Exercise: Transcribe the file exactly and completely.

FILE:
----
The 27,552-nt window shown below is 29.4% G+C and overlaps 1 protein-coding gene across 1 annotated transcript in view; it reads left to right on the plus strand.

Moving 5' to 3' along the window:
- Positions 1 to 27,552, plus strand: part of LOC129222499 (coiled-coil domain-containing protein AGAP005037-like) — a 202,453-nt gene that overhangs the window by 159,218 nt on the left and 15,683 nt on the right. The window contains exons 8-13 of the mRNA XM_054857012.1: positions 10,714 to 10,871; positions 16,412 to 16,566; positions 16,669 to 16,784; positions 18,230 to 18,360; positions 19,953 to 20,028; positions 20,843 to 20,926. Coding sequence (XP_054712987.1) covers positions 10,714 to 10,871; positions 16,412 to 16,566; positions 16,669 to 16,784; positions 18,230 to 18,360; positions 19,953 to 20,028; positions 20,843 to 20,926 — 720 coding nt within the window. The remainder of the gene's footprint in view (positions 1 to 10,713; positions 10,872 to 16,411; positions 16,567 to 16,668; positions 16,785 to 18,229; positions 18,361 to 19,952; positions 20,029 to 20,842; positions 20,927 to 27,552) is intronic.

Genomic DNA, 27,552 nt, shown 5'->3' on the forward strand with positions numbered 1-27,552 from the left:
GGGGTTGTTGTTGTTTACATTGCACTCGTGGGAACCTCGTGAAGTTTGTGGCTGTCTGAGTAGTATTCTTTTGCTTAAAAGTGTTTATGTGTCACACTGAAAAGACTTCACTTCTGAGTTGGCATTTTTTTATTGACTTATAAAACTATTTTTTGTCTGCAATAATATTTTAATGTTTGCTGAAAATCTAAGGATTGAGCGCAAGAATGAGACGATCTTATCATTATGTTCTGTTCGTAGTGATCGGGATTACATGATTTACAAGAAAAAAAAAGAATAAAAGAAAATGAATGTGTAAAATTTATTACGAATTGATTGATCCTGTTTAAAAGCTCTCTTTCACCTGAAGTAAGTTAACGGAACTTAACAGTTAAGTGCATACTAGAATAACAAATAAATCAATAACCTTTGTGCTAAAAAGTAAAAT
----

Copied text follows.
The 27,552-nt window shown below is 29.4% G+C and overlaps 1 protein-coding gene across 1 annotated transcript in view; it reads left to right on the plus strand.

Moving 5' to 3' along the window:
- Positions 1 to 27,552, plus strand: part of LOC129222499 (coiled-coil domain-containing protein AGAP005037-like) — a 202,453-nt gene that overhangs the window by 159,218 nt on the left and 15,683 nt on the right. The window contains exons 8-13 of the mRNA XM_054857012.1: positions 10,714 to 10,871; positions 16,412 to 16,566; positions 16,669 to 16,784; positions 18,230 to 18,360; positions 19,953 to 20,028; positions 20,843 to 20,926. Coding sequence (XP_054712987.1) covers positions 10,714 to 10,871; positions 16,412 to 16,566; positions 16,669 to 16,784; positions 18,230 to 18,360; positions 19,953 to 20,028; positions 20,843 to 20,926 — 720 coding nt within the window. The remainder of the gene's footprint in view (positions 1 to 10,713; positions 10,872 to 16,411; positions 16,567 to 16,668; positions 16,785 to 18,229; positions 18,361 to 19,952; positions 20,029 to 20,842; positions 20,927 to 27,552) is intronic.

Genomic DNA, 27,552 nt, shown 5'->3' on the forward strand with positions numbered 1-27,552 from the left:
GGGGTTGTTGTTGTTTACATTGCACTCGTGGGAACCTCGTGAAGTTTGTGGCTGTCTGAGTAGTATTCTTTTGCTTAAAAGTGTTTATGTGTCACACTGAAAAGACTTCACTTCTGAGTTGGCATTTTTTTATTGACTTATAAAACTATTTTTTGTCTGCAATAATATTTTAATGTTTGCTGAAAATCTAAGGATTGAGCGCAAGAATGAGACGATCTTATCATTATGTTCTGTTCGTAGTGATCGGGATTACATGATTTACAAGAAAAAAAAAGAATAAAAGAAAATGAATGTGTAAAATTTATTACGAATTGATTGATCCTGTTTAAAAGCTCTCTTTCACCTGAAGTAAGTTAACGGAACTTAACAGTTAAGTGCATACTAGAATAACAAATAAATCAATAACCTTTGTGCTAAAAAGTAAAAT